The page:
According to the authors of a double-blind clinical study, published in the March 2013 edition of the International Journal of Impotence Research, ginseng can have a positive effect on many aspects of human health, including sexual function.
A total of 119 men with mild to moderate erectile dysfunction took part in the experiment and were assigned to take a daily supplement of 1200mg of Korean ginseng berry extract or placebo for a period of eight weeks. Data was collected using the International Index of Erectile Dysfunction (IIEF) and premature ejaculation diagnostic tool (PEDT). The result showed improvements in both IIEF and PEDT scores in the group that supplemented with the ginseng extract, and it was concluded that Korean ginseng berry extract is a safe and effective alternative medicine for men with sexual dysfunction.
In a separate placebo-controlled study, published in the Asian Journal of Andrology, 143 male patients with erectile dysfunction took either 1000mg of Panax ginseng or 1000mg of placebo twice a day for a period of eight weeks. No improvement was seen in the placebo group, but scores of erectile function and overall satisfaction were significantly higher in the group that took the ginseng extract. The researchers concluded that the ginseng extract used in the study could be used to improve erectile function in male patients.
A systematic review, published in the British Journal of Clinical Pharmacology, evaluated the evidence for red ginseng as a treatment for erectile dysfunction, after gathering data from a search of twenty electronic databases. The results of seven randomized control trials were analysed in the study, and the authors concluded that they suggest an effect of red ginseng in treating erectile dysfunction and that future research is warranted.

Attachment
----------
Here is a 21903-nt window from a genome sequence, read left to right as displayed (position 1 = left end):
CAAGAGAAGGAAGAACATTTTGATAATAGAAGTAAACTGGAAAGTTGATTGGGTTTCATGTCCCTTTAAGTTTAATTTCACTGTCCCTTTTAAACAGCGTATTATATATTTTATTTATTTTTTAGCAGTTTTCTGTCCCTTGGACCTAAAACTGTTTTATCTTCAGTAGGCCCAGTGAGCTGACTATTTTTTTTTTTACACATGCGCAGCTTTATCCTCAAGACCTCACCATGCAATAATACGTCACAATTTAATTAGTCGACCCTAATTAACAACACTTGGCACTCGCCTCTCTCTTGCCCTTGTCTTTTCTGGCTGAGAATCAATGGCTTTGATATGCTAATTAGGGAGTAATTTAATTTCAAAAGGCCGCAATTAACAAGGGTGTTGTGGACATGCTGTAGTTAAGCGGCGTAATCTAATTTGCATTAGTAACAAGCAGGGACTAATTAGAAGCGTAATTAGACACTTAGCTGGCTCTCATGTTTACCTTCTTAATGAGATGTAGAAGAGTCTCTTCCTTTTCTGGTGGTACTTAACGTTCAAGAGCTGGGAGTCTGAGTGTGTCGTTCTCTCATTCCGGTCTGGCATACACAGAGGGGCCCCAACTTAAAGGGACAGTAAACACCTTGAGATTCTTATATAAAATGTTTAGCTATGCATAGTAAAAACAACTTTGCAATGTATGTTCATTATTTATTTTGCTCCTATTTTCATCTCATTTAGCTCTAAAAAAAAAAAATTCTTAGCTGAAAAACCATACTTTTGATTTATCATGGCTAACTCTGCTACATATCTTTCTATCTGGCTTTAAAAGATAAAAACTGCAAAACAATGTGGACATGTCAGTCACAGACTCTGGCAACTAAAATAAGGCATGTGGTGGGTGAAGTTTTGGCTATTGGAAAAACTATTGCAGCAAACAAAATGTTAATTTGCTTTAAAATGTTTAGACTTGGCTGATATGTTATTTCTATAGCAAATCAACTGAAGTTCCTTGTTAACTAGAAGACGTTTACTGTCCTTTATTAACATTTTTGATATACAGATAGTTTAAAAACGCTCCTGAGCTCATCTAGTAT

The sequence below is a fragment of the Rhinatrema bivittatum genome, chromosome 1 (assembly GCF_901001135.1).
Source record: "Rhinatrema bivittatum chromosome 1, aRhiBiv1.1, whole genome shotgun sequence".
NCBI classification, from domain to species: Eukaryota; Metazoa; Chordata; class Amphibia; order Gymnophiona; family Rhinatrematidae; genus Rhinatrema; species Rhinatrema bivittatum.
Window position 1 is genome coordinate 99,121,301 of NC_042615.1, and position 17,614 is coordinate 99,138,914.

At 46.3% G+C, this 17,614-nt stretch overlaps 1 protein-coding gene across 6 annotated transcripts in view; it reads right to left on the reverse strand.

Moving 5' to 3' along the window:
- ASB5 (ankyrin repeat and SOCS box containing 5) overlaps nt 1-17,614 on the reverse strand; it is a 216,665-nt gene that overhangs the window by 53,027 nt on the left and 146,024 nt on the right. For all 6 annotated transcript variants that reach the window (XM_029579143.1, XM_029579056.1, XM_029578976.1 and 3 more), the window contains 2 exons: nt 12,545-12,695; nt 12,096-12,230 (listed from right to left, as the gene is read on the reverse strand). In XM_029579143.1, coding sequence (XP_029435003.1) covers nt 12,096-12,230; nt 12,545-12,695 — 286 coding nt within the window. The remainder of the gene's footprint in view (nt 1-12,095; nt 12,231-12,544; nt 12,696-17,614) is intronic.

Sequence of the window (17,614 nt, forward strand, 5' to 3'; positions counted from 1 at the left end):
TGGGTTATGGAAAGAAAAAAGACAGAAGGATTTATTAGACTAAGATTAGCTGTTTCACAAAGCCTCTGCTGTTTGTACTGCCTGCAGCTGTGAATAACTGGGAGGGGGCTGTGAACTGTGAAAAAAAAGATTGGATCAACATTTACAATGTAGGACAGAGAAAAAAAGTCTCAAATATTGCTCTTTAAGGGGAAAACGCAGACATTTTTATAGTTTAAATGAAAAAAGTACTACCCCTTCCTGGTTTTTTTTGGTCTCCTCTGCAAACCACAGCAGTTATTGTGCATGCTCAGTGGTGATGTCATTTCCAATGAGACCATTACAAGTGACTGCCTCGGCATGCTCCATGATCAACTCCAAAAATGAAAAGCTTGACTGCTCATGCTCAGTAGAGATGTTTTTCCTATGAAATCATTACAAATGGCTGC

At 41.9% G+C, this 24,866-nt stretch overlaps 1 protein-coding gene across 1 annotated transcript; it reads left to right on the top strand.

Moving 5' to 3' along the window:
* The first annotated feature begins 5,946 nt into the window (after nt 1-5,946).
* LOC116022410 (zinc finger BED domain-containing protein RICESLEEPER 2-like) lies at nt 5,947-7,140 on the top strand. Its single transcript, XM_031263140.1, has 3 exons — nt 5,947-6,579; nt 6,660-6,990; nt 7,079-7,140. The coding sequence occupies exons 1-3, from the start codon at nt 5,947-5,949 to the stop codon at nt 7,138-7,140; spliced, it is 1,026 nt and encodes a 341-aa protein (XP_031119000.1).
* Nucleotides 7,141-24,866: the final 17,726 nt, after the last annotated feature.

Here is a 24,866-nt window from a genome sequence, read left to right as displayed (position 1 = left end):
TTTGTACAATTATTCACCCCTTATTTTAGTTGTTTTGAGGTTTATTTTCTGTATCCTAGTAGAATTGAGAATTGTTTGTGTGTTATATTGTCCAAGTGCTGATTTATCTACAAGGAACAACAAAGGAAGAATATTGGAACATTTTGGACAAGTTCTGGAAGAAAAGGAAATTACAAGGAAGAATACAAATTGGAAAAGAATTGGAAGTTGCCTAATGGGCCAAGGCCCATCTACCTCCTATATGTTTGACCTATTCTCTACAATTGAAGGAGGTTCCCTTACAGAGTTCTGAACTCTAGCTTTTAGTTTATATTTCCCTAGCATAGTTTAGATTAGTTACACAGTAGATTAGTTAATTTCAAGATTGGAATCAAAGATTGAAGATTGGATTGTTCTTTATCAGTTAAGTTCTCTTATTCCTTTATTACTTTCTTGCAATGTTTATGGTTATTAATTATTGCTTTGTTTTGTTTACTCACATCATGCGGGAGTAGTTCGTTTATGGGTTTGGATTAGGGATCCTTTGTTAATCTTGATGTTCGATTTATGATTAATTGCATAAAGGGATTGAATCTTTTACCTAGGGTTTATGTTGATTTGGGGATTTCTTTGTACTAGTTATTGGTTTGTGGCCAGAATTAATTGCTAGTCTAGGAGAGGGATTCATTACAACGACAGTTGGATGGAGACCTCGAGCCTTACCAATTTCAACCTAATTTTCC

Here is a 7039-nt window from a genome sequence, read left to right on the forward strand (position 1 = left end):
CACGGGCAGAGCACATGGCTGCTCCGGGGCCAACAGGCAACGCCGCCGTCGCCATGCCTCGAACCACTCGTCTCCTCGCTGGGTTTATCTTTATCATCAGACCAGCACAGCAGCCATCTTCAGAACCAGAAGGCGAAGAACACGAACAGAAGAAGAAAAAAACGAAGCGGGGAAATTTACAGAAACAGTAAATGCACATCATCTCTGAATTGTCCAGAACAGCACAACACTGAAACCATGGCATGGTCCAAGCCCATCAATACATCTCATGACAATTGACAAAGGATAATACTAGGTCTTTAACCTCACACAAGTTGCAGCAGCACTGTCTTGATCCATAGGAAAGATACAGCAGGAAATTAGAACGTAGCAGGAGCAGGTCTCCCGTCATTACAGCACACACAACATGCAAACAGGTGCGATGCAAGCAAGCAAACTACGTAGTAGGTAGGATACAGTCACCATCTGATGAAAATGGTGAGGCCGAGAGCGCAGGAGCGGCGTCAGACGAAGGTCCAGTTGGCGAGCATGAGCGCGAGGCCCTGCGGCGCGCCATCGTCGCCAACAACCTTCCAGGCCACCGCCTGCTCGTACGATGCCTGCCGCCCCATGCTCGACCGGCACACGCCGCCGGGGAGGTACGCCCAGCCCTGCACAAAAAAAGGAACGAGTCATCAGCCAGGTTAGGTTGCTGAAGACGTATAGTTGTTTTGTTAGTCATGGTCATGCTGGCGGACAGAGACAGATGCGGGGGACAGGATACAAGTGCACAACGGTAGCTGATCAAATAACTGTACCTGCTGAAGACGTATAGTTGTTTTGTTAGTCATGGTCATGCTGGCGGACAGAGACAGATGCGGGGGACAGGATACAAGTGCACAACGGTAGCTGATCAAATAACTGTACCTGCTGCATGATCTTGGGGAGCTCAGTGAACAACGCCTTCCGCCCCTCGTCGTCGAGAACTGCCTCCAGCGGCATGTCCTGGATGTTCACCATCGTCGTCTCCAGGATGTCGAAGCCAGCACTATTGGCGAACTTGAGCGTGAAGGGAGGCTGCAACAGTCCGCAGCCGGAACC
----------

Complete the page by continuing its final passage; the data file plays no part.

Ginseng was included in another, more general, systematic review, published in British Medical Journal Clinical Evidence, in which the effectiveness and safety of a wide range of treatments for erectile dysfunction were investigated. In this study, the quality of various treatments for erectile dysfunction were evaluated using the GRADE system, which is widely viewed as being the most reliable method of assessing the quality of the evidence generated by medical research.
The GRADE scoring system ranges from Very Low to High, and at the end of the study, the only treatments that were given a GRADE evaluation of High were prescriptions drugs similar to Viagra.
Ginseng was awarded a GRADE evaluation of Moderate and was described as being likely to be beneficial to those with erectile dysfunction.
How Much Ginseng Should a Person Take?
There are a number of different species of ginseng, and the strength of the ingredients used in supplements varies between different brands. This makes it difficult to establish a universal recommendation for ginseng usage, and at present no definitive dosage guidelines exist.